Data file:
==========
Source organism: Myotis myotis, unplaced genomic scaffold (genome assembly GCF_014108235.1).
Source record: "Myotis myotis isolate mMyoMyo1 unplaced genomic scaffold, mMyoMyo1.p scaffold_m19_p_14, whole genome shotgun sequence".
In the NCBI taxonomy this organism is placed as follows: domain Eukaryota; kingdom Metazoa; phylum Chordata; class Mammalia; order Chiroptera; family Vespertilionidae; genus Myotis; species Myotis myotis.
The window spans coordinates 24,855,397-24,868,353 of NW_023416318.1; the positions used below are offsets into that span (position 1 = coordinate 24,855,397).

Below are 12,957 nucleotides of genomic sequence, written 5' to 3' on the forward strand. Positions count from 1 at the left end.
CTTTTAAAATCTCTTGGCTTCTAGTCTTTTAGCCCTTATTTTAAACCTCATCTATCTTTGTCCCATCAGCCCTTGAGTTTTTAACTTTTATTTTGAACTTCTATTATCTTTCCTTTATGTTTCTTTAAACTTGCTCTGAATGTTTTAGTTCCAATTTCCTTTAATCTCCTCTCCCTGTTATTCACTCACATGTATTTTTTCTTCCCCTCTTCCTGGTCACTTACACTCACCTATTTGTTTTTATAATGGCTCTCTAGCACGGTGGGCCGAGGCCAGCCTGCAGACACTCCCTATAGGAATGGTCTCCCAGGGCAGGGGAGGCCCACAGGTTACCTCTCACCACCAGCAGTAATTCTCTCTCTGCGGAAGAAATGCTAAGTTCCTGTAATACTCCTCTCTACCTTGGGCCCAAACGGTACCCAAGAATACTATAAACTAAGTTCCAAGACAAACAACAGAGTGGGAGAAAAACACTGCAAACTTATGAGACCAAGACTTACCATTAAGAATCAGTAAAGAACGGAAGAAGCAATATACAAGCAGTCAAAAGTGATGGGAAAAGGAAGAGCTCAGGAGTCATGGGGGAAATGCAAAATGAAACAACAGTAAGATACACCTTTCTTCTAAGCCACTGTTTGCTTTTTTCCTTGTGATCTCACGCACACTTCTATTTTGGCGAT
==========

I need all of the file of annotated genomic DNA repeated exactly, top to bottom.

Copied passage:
Source organism: Myotis myotis, unplaced genomic scaffold (genome assembly GCF_014108235.1).
Source record: "Myotis myotis isolate mMyoMyo1 unplaced genomic scaffold, mMyoMyo1.p scaffold_m19_p_14, whole genome shotgun sequence".
In the NCBI taxonomy this organism is placed as follows: domain Eukaryota; kingdom Metazoa; phylum Chordata; class Mammalia; order Chiroptera; family Vespertilionidae; genus Myotis; species Myotis myotis.
The window spans coordinates 24,855,397-24,868,353 of NW_023416318.1; the positions used below are offsets into that span (position 1 = coordinate 24,855,397).

Below are 12,957 nucleotides of genomic sequence, written 5' to 3' on the forward strand. Positions count from 1 at the left end.
CTTTTAAAATCTCTTGGCTTCTAGTCTTTTAGCCCTTATTTTAAACCTCATCTATCTTTGTCCCATCAGCCCTTGAGTTTTTAACTTTTATTTTGAACTTCTATTATCTTTCCTTTATGTTTCTTTAAACTTGCTCTGAATGTTTTAGTTCCAATTTCCTTTAATCTCCTCTCCCTGTTATTCACTCACATGTATTTTTTCTTCCCCTCTTCCTGGTCACTTACACTCACCTATTTGTTTTTATAATGGCTCTCTAGCACGGTGGGCCGAGGCCAGCCTGCAGACACTCCCTATAGGAATGGTCTCCCAGGGCAGGGGAGGCCCACAGGTTACCTCTCACCACCAGCAGTAATTCTCTCTCTGCGGAAGAAATGCTAAGTTCCTGTAATACTCCTCTCTACCTTGGGCCCAAACGGTACCCAAGAATACTATAAACTAAGTTCCAAGACAAACAACAGAGTGGGAGAAAAACACTGCAAACTTATGAGACCAAGACTTACCATTAAGAATCAGTAAAGAACGGAAGAAGCAATATACAAGCAGTCAAAAGTGATGGGAAAAGGAAGAGCTCAGGAGTCATGGGGGAAATGCAAAATGAAACAACAGTAAGATACACCTTTCTTCTAAGCCACTGTTTGCTTTTTTCCTTGTGATCTCACGCACACTTCTATTTTGGCGAT